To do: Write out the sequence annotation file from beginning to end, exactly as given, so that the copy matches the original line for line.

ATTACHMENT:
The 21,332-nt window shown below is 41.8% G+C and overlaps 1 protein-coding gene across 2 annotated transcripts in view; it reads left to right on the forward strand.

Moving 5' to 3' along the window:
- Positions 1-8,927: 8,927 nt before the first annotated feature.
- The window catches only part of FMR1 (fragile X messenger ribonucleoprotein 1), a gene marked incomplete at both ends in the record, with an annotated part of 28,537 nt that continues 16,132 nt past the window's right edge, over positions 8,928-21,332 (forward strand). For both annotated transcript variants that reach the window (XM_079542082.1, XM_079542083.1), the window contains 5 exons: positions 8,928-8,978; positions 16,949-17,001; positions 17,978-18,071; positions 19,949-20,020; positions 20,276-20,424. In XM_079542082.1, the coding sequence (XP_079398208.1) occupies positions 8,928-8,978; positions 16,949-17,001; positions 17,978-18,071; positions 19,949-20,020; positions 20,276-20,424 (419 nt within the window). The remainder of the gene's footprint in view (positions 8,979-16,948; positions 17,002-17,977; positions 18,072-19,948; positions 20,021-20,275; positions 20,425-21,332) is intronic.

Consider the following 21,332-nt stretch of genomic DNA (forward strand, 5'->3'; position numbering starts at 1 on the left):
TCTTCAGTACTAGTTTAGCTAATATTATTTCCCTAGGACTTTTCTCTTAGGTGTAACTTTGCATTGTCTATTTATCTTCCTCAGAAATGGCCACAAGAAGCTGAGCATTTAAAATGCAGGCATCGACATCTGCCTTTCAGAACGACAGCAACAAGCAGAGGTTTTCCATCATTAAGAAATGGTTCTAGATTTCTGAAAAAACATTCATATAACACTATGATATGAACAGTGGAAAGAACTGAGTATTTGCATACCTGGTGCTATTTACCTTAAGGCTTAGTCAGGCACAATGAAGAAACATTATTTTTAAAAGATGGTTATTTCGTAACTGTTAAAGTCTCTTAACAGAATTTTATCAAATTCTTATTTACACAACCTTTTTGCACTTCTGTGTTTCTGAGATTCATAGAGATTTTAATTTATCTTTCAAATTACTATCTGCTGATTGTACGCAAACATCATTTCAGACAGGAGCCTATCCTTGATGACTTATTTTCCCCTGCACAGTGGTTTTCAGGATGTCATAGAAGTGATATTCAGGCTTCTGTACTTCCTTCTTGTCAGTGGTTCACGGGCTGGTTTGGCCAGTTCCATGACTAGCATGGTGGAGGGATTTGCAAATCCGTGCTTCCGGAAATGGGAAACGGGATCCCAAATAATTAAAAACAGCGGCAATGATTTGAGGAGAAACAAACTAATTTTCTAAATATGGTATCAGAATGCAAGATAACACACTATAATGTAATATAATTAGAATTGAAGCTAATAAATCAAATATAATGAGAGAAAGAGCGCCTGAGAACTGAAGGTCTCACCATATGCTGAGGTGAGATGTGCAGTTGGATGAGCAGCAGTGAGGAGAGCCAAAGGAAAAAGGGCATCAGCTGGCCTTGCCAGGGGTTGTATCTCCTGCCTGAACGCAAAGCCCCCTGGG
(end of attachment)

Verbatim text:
The 21,332-nt window shown below is 41.8% G+C and overlaps 1 protein-coding gene across 2 annotated transcripts in view; it reads left to right on the forward strand.

Moving 5' to 3' along the window:
- Positions 1-8,927: 8,927 nt before the first annotated feature.
- The window catches only part of FMR1 (fragile X messenger ribonucleoprotein 1), a gene marked incomplete at both ends in the record, with an annotated part of 28,537 nt that continues 16,132 nt past the window's right edge, over positions 8,928-21,332 (forward strand). For both annotated transcript variants that reach the window (XM_079542082.1, XM_079542083.1), the window contains 5 exons: positions 8,928-8,978; positions 16,949-17,001; positions 17,978-18,071; positions 19,949-20,020; positions 20,276-20,424. In XM_079542082.1, the coding sequence (XP_079398208.1) occupies positions 8,928-8,978; positions 16,949-17,001; positions 17,978-18,071; positions 19,949-20,020; positions 20,276-20,424 (419 nt within the window). The remainder of the gene's footprint in view (positions 8,979-16,948; positions 17,002-17,977; positions 18,072-19,948; positions 20,021-20,275; positions 20,425-21,332) is intronic.

Consider the following 21,332-nt stretch of genomic DNA (forward strand, 5'->3'; position numbering starts at 1 on the left):
TCTTCAGTACTAGTTTAGCTAATATTATTTCCCTAGGACTTTTCTCTTAGGTGTAACTTTGCATTGTCTATTTATCTTCCTCAGAAATGGCCACAAGAAGCTGAGCATTTAAAATGCAGGCATCGACATCTGCCTTTCAGAACGACAGCAACAAGCAGAGGTTTTCCATCATTAAGAAATGGTTCTAGATTTCTGAAAAAACATTCATATAACACTATGATATGAACAGTGGAAAGAACTGAGTATTTGCATACCTGGTGCTATTTACCTTAAGGCTTAGTCAGGCACAATGAAGAAACATTATTTTTAAAAGATGGTTATTTCGTAACTGTTAAAGTCTCTTAACAGAATTTTATCAAATTCTTATTTACACAACCTTTTTGCACTTCTGTGTTTCTGAGATTCATAGAGATTTTAATTTATCTTTCAAATTACTATCTGCTGATTGTACGCAAACATCATTTCAGACAGGAGCCTATCCTTGATGACTTATTTTCCCCTGCACAGTGGTTTTCAGGATGTCATAGAAGTGATATTCAGGCTTCTGTACTTCCTTCTTGTCAGTGGTTCACGGGCTGGTTTGGCCAGTTCCATGACTAGCATGGTGGAGGGATTTGCAAATCCGTGCTTCCGGAAATGGGAAACGGGATCCCAAATAATTAAAAACAGCGGCAATGATTTGAGGAGAAACAAACTAATTTTCTAAATATGGTATCAGAATGCAAGATAACACACTATAATGTAATATAATTAGAATTGAAGCTAATAAATCAAATATAATGAGAGAAAGAGCGCCTGAGAACTGAAGGTCTCACCATATGCTGAGGTGAGATGTGCAGTTGGATGAGCAGCAGTGAGGAGAGCCAAAGGAAAAAGGGCATCAGCTGGCCTTGCCAGGGGTTGTATCTCCTGCCTGAACGCAAAGCCCCCTGGG